According to the DGA Report, 2019 was record breaking for women of color behind the camera. For the first time, approximately HALF of all episodic television was directed by a woman or minority. That’s up 29% from five years ago. As exciting as this is, that means that 50% of all television is still directed by white men. Since only TWO shows on air are currently produced and directed by Latinas, check out this handy guide to Latina-Centric television streaming or airing now.

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1. Vida – Starz
Tanya Saracho – Showrunner

We’ve listed Tanya Saracho here, but this is truly a Latinx lead production. Nearly everyone who has touched Season 1 of Vida has been Latinx, queer, and/or a woman. This is incredibly important, because the show centers on two sisters who move back to their hometown when their mom passes. As queer secrets are revealed, they create a new family and learn to grieve and grow together.

“You’re not brown enough, you’re not light enough, you’re not Mexican enough. Your Spanish is not good enough… [Yet,] We are steeped in the dominant culture. It reminds us of our otherness every day.” – Tanya Saracho

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2. One Day At a Time – PopTV
Gloria Calderón Kellet – Showrunner

Originally a Netflix original, this three-camera family sitcom follows three generations of a Cuban family and their landlord in Echo Park as they navigate the harsh realities of Latinx-Living in modern America. Through stories about immigration, deportation, queer teens, mental health, and more, this family will having you wiping tears from your face as you laugh and cry at topics that touch all of our hearts. a notable quote from the showrunner or Latina lead.

“I am very aware of the impact that television has on people, in changing perceptions.” – Gloria Caldéron Kellet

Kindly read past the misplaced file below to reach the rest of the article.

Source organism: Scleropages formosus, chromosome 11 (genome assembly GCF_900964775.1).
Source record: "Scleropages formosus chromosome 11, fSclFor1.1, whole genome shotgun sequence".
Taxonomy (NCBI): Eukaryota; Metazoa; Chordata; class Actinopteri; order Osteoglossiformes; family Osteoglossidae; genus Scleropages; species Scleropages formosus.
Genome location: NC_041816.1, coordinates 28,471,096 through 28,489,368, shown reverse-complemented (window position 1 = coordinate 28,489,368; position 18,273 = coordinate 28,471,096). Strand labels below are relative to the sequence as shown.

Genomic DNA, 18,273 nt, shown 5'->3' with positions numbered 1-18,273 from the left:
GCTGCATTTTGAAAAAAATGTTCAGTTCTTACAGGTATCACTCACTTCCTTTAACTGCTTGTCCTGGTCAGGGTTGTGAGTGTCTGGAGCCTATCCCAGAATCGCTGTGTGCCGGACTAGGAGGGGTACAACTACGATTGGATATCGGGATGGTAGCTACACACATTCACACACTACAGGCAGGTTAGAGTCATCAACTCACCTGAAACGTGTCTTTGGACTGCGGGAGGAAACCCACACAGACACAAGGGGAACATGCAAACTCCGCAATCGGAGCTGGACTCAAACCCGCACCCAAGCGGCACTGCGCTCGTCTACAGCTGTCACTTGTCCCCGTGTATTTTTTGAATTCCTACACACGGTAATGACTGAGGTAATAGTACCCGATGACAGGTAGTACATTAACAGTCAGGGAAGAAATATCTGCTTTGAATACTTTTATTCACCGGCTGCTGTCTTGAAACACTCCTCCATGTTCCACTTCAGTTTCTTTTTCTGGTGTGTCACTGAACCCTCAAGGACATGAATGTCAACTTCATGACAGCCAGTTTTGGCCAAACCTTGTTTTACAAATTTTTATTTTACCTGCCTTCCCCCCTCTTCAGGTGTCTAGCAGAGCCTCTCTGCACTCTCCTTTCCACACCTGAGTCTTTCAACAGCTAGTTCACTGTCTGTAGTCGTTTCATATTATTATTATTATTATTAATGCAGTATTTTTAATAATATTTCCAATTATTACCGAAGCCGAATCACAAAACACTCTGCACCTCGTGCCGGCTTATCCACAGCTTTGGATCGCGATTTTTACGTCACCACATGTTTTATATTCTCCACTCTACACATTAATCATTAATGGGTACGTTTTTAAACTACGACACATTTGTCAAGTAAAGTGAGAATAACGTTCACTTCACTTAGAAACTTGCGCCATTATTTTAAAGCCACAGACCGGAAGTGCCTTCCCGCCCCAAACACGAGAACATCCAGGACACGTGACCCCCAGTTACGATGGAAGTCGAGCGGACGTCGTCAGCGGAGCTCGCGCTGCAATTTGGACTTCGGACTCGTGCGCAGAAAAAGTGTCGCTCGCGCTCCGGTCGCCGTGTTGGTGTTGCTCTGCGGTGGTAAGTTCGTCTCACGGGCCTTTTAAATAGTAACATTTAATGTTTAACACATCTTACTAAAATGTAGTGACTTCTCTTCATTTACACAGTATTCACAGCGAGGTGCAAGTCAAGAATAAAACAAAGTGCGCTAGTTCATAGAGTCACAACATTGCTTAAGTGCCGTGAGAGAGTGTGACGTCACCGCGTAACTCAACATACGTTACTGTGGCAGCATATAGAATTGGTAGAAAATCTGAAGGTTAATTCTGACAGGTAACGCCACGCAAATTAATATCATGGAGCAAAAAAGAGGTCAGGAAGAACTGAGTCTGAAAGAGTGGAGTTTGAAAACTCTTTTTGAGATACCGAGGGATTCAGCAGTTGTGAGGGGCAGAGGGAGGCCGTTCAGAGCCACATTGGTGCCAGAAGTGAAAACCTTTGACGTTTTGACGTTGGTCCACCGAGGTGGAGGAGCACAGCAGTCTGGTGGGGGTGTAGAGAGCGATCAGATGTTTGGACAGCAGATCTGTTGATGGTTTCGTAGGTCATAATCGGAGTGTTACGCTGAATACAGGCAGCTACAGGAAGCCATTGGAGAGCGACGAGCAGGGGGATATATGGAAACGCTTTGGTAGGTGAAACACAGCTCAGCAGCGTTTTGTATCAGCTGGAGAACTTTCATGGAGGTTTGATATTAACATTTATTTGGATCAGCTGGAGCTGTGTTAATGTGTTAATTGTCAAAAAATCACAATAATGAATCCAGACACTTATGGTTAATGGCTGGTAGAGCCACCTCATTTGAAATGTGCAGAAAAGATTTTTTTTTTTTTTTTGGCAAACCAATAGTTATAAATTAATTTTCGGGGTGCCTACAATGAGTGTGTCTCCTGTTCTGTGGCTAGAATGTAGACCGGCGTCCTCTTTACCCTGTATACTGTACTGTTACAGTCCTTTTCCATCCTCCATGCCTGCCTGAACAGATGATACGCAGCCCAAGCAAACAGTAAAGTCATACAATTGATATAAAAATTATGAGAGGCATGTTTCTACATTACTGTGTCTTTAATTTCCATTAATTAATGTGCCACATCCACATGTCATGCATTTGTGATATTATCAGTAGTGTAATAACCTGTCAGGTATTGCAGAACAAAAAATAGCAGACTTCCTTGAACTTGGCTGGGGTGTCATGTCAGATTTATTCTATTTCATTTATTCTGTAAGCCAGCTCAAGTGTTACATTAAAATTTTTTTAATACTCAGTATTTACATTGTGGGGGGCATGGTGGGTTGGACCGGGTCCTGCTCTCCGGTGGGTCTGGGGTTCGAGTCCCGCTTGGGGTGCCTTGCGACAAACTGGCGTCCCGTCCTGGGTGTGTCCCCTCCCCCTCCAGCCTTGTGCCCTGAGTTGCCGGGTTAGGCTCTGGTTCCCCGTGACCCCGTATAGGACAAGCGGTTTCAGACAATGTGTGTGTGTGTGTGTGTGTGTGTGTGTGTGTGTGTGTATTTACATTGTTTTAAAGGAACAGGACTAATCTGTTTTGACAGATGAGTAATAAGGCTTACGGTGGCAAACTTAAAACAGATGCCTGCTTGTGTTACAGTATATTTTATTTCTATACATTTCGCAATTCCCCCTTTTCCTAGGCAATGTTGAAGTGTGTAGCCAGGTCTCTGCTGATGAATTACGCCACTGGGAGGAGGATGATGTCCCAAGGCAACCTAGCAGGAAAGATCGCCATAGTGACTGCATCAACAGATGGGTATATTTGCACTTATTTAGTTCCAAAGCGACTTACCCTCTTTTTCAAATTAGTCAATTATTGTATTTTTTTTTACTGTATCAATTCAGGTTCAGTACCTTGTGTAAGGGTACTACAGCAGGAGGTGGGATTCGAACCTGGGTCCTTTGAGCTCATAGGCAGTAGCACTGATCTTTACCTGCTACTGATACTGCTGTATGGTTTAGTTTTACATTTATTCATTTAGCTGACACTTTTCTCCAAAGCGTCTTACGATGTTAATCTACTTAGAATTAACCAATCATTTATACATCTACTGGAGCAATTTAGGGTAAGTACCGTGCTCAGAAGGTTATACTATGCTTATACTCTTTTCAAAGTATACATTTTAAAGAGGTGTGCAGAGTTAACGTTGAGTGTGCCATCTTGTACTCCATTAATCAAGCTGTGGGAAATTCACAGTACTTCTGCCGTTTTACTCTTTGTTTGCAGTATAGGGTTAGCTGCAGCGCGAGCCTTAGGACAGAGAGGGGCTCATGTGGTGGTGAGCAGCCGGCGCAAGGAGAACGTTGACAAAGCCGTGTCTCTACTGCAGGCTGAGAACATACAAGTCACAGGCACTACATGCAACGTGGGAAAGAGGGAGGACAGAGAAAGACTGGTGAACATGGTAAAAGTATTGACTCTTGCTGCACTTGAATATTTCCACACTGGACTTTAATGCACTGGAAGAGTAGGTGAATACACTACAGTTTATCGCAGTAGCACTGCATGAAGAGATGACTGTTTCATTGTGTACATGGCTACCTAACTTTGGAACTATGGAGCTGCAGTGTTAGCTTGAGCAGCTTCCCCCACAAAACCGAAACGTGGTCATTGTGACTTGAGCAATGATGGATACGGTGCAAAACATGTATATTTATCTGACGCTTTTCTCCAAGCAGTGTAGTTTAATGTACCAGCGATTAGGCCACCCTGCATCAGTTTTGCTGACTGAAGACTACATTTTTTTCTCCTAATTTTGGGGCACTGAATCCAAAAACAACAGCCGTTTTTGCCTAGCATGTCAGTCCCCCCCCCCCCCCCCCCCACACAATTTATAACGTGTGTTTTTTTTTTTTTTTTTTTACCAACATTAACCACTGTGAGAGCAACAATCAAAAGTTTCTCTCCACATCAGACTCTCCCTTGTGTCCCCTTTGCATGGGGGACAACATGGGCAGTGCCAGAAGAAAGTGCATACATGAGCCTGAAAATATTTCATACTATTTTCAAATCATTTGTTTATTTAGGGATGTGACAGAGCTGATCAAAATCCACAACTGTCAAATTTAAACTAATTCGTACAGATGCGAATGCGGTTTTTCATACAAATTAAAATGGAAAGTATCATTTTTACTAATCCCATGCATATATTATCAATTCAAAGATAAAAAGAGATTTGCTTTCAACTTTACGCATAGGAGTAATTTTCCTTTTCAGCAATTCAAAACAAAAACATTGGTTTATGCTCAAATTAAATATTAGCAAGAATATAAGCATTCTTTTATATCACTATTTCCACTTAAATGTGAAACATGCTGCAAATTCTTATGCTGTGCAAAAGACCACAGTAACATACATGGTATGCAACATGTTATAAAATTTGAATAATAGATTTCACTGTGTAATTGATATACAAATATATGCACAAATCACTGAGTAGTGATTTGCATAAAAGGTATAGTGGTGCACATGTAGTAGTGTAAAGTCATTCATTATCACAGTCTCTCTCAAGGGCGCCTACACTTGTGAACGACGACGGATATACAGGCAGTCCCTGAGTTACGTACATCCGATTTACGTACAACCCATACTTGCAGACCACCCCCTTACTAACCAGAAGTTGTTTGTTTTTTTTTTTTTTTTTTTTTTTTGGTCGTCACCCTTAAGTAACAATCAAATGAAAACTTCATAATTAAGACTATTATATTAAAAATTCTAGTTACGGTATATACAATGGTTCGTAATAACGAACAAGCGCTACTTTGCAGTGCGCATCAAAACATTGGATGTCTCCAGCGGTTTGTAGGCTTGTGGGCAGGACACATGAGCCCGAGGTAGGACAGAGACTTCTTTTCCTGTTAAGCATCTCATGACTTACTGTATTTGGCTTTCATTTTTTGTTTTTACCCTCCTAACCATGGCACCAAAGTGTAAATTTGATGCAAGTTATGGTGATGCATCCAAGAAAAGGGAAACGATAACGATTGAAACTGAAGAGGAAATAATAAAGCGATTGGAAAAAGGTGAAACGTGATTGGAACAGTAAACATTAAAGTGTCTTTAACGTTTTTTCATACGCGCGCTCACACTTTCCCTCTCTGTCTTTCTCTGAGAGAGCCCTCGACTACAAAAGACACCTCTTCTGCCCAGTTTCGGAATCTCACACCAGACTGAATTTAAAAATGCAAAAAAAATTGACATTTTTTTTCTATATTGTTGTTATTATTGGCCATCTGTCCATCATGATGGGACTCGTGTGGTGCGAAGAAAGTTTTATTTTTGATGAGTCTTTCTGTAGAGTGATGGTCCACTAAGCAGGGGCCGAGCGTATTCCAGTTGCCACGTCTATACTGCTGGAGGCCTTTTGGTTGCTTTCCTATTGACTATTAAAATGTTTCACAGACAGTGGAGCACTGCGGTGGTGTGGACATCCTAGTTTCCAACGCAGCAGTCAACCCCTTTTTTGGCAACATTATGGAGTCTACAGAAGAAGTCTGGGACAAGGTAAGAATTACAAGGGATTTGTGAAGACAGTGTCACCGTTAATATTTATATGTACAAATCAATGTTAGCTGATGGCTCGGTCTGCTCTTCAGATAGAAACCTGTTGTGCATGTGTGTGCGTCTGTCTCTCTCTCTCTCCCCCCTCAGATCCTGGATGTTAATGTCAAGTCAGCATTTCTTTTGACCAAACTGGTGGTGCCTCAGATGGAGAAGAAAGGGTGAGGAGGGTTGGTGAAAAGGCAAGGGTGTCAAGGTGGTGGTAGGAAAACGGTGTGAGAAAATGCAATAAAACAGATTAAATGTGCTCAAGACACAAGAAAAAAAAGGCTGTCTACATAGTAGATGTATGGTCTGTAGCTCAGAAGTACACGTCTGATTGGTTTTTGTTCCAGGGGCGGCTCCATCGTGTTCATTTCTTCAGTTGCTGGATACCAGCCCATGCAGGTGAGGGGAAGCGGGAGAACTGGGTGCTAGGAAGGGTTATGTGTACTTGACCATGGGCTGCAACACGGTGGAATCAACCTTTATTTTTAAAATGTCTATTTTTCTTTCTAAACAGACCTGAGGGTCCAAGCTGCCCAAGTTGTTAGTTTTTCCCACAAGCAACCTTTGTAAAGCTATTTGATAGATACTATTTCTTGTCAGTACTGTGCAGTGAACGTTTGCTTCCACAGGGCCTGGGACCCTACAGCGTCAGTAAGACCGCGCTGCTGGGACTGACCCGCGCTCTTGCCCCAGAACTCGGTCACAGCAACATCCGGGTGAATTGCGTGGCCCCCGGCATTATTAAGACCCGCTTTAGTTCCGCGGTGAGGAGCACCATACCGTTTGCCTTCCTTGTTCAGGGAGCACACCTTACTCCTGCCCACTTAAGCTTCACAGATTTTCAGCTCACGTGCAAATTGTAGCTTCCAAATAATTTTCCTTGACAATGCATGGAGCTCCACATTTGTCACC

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3. Pose – FX
Blanca Evangelista – MJ Rodriguez

This world juxtaPOSEs the fabulous and the perilous, showcasing more trans characters than ever before seen in a scripted show. Watch this HIV positive Afro-Latina raise up the queer, homeless youth around her and provide them with a home under the House of Evangelista Set in the infamous Ball Culture of 80s Harlem.

“Not a lot of people understand our stories. Not a lot of people even know about us and our movement. To be able to convey these powerful stories through the television screen is pretty groundbreaking” – MJ Rodriguez

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4. On My Block – Netflix

Monse – Sierra Capri

On My Block features a quartet of tight knit friends as they battle their way through middle school, puberty, and perils del barrio that seek them out. Monse is an exceptional writer, a tomboy, and caught in the middle of forbidden love, gang wars, and the ever-present virgin-whore dichotomy. She stands up and fights, and finds that she often has to take the lead among her dysfunctional band of misfits.

“I have no gene for giving a damn.” -Monse

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5. Queen of the South – USA

Teresa Mendoza – Alice Braga

With two powerful Latina characters at the forefront, you’ll be in store for some intense, action filled drama. Teresa Mendoza gets sucked into the world of high level drug dealing, at the mentorship of Doña Camila Vargas, the head of a cartel in Texas.

“There’s only one way to be safe in this business, to become powerful enough that no one can touch you.” – Teresa Mendoza

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6. Charmed – CW

Macy, Mel, Maggie – Madeleine Mantock, Melonie Diaz, Sarah Jeffrey

The CW has been actively making space for Latina-lead programming. Starting with Charmed… Based on the 90s series of the same name, the CW re-created a series about three witchy sisters who must navigate the pressures of growing up, being a woman in a patriarchal world, and in the new series, doing all this as a woman of color. While WB Charmed actively acknowledged the work a woman must do in simple activities such as dating, CW Charmed actively acknowledges that walking through the world as a woman of color presents wildly different challenges than we’ve seen on this show before.

“You’re better together, your differences are your strengths, and nothing is stronger than your sisterhood. Nurture that.” – Marisol Vera

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